| Ms. Huang He (center) from Weining No. 1 Elementary School directs the “Food Web” activity
during the winter environmental camp.
|By Dr. Li Fengshan, ICF China Program Coordinator, and Chan Yun-Wen, University of Wisconsin-Madison
In late December 2012, Li Fengshan, Ms. Chan Yun-Wen from the University of Wisconsin-Madison, and Ms. Hu Yabin from Beijing No. 39 Secondary School traveled to Caohai Nature Reserve, wintering area for Black-necked and Eurasian Cranes in southwest China. The trip was organized through our project, “Benefiting Caohai Cranes and Communities,” which is supported by the Disney Wildlife Conservation Fund and coordinated among ICF, UW-Madison, Caohai Nature Reserve and local school, Weining No. 4 Elementary School. ICF has been working with the reserve and local villagers for over 20 years to reduce conflict between local residents and wildlife, with a focus on poverty alleviation, wetland research and environmental education.
During the trip, a training session was provided for local teachers. Topics presented at the training included environmental education activities from Wisconsin schools, bird resources at Caohai, integrated curriculum teaching from Wisconsin and Taiwan, and curriculum design and development. Demonstrations were made on how to teach the Story of Caohai, a textbook developed by ICF and Beijing-based nonprofit, Beijing Brooks Education Center, and how to design and lead an ecological camp (left, Ms. Hu Yabin demonstrates the “Food Web” activity for local teachers). On the second day of the training, the teachers developed an outline for a second textbook for local schools, and divided responsibilities among the teachers to write lessons for the curriculum. The interdisciplinary approach of the textbook incorporates not only ecological concepts, but also cultural concepts focusing on ancient traditions, religious beliefs, and local knowledge. On the last day, the trained teachers led a winter camp for a group of 20 students from Weining No. 4 Elementary School, in which the students played ecological games/activities and went out for birding and observing aquatic micro-organisms near the lake.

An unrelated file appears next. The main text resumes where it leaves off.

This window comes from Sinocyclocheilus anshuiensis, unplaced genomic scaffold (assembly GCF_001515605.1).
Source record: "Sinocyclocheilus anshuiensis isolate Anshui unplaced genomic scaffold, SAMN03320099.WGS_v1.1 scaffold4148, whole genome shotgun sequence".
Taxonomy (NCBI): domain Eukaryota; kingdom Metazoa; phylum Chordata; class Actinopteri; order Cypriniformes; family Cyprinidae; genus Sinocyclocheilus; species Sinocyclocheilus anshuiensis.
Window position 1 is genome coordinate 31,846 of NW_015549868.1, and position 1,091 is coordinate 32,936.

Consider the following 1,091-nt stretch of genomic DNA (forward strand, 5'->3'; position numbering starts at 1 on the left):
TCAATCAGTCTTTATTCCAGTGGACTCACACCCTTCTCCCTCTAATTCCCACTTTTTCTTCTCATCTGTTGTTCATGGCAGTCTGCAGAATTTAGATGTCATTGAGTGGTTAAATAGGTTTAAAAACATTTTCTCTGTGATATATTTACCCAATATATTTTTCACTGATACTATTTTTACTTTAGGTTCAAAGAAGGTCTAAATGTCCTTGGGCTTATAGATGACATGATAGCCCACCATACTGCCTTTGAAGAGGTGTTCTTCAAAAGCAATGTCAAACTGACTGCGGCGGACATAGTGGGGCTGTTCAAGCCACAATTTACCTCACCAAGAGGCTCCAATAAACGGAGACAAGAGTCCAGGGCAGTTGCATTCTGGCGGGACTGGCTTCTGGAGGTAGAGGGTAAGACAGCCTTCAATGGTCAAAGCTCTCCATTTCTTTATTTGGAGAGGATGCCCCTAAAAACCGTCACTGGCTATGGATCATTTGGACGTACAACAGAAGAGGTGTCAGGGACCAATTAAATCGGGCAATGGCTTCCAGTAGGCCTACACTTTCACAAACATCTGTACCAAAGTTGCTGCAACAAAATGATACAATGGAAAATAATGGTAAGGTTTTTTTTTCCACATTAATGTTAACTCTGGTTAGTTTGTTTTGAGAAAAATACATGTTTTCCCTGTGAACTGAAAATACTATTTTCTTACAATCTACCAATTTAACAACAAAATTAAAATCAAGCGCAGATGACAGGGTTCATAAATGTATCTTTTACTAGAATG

How do teachers introduce hands-on activities in a classroom with 70-80 students, which is typical in the Caohai area (upper right, a classroom at Weining No. 4 Elementary School)? ICF, UW-Madison and the Caohai Nature Reserve’s approach has been to provide training for local teachers in activities that can be incorporated into modified classroom curricula and special environmental camps. Learn more about this partnership in the first update in this series, Cao Hai Is a Treasure, by CeCe Carter Seiffert.
Photos by Hu Yabin, Chan Yun-Wen and Li Fengshan
|Chan Yun-Wen from UW-Madison talks about environmental education in Wisconsin schools with local teachers. Yun-Wen is a UW-Madison Ph.D. student in the Department of Curriculum and Instruction, School of Education and a research assistant in the UW’s public service center, the Morgridge Center.|
|Ms. Huang He from Weining No. 1 Elementary School and Ms. Xiao Weiqun from Yinlong Elementary School report on the group discussion of the second textbook outline.|
|What lives in the Caohai lake near Weining? Students observe micro-organisms from water samples collected in the lake.|
|Ms. Zou Ping from Weining No. 4 Elementary School leads an activity on bird migration during the student camp.|